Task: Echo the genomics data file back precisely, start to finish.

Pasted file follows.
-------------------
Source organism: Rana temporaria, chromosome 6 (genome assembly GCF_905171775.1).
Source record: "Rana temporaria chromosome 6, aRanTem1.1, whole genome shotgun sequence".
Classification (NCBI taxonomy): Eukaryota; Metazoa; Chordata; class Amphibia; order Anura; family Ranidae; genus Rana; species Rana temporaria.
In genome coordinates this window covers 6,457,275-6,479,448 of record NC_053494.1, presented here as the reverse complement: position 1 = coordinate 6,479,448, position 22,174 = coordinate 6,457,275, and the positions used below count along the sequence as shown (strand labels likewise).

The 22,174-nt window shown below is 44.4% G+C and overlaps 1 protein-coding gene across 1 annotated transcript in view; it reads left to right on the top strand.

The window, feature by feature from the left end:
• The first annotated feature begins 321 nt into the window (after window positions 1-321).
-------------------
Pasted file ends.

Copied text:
Source organism: Rana temporaria, chromosome 6 (genome assembly GCF_905171775.1).
Source record: "Rana temporaria chromosome 6, aRanTem1.1, whole genome shotgun sequence".
Classification (NCBI taxonomy): Eukaryota; Metazoa; Chordata; class Amphibia; order Anura; family Ranidae; genus Rana; species Rana temporaria.
In genome coordinates this window covers 6,457,275-6,479,448 of record NC_053494.1, presented here as the reverse complement: position 1 = coordinate 6,479,448, position 22,174 = coordinate 6,457,275, and the positions used below count along the sequence as shown (strand labels likewise).

The 22,174-nt window shown below is 44.4% G+C and overlaps 1 protein-coding gene across 1 annotated transcript in view; it reads left to right on the top strand.

The window, feature by feature from the left end:
• The first annotated feature begins 321 nt into the window (after window positions 1-321).